Friday, December 13, 2013

Dried Shit

Hello All, We had a great dark, cold sesshin last week. Temperatures stayed between 10- and 25 degrees with a low of 7 degrees one morning. It snowed a few inches early in the sesshin and the ground stayed white for the week. All of our systems (water, electric, wood heat etc) held up and we felt pretty good about the work we’ve done over the years to make winter retreats possible. Spring, summer and autumn retreats and sesshin certainly have their own unique beauty and power but there really is something special about sitting with fellow wayfarers in the depths of darkness lighted often only by stars and a single candle. We stayed up until midnight on the last night of sesshin to celebrate the enlightenment of a man, a person--not a god or a son of a god—with a precept reading, candles, bells and vast, almost overwhelming, darkness when all the lights were extinguished. For 10 or so minutes there was only pure dark, dark silence and the breathing of compatriots and the heat of bodies and…

This will be our last case from the Transmission of the Lamp this year. We will start up again on January 18th with Case 52 (Eihei Dogen) and finish the book on the following week with Case 53 (Koun Ejo).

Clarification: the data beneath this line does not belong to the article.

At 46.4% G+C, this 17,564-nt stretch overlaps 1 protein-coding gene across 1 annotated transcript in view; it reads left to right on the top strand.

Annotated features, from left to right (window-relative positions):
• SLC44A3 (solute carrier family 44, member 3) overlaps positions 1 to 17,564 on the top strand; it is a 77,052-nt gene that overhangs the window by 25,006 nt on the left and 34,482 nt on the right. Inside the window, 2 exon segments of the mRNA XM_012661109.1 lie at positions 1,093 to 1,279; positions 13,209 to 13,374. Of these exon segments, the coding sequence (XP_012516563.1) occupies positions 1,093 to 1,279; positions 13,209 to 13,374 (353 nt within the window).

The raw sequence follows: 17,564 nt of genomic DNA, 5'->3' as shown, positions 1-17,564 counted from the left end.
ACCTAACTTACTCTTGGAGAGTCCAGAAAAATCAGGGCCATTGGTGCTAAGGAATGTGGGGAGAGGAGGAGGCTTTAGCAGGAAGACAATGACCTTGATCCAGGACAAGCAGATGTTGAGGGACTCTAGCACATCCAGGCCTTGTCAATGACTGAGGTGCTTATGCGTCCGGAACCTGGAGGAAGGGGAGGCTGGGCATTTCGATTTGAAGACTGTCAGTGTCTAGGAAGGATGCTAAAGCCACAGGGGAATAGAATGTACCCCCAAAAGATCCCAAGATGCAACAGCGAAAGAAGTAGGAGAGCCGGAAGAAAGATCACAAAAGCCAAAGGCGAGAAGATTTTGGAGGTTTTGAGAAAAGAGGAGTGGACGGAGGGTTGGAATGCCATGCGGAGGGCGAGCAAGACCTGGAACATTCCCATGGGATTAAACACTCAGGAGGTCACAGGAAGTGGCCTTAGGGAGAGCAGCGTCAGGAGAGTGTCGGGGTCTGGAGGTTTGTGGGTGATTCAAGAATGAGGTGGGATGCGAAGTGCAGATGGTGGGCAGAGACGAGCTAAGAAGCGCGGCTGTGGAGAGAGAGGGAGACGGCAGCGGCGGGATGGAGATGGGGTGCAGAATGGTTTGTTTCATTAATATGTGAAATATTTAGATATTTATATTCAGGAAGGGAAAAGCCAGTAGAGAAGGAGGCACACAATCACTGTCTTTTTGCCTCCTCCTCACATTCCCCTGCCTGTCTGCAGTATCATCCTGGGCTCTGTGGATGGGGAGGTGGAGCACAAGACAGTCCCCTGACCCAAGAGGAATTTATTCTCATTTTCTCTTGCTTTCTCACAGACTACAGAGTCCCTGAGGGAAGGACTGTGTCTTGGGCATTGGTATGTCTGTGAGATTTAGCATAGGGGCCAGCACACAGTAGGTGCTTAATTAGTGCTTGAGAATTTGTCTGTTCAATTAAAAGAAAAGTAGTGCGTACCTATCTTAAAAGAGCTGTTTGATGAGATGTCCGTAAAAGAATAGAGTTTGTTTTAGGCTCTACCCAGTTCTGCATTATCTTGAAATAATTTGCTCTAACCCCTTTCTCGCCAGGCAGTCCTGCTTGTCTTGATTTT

Today we will discuss the opening Dogen’s teacher, T’ien-t’ung Ju-ching, had when his teacher asked, “How will you purify what is pure from the beginning?” Ju-ching could not respond when he was first asked this question and he worked with this koan for more than one year. One day, suddenly, with broad realization, he said, “I beat that purity.”

The verse accompanying this case reads, “ The wind of the Tao blows far; / It is harder than a diamond;/ The whole earth is maintained by it.

As many koan do, this one came right from the immediate fact of Ju-ching’s daily life and practice. He had been with his teacher’s community for some time, focused on zazen, when he asked to be the head of the team cleaning the latrines. From that request came the koan, “How will you purify what is pure from the beginning?” Once, in the immediacy of practice life, a monk asked Yun-men, “What is Buddha?” Yun-men said, “Three pounds of flax”.  Another time he was asked this same stock question and again he gave an unstuck response when he said, “Dried shit.” These are only a couple examples of the hundreds of immediate, specific and clear presentations of the great matter right within the worlds of our lives. The koan are not puzzles or riddles but clear and precise presentations of what is always right before our eyes. I imagine some of the responses were tailored exactly for the one who was asking (“dried shit”—to one too finicky and focused on ideas of the Pure Land?) or to the larger community. These responses were not spontaneous, as in anything goes, but teachings exactly in accord with the situation, the life, and the practice of the practitioner(s).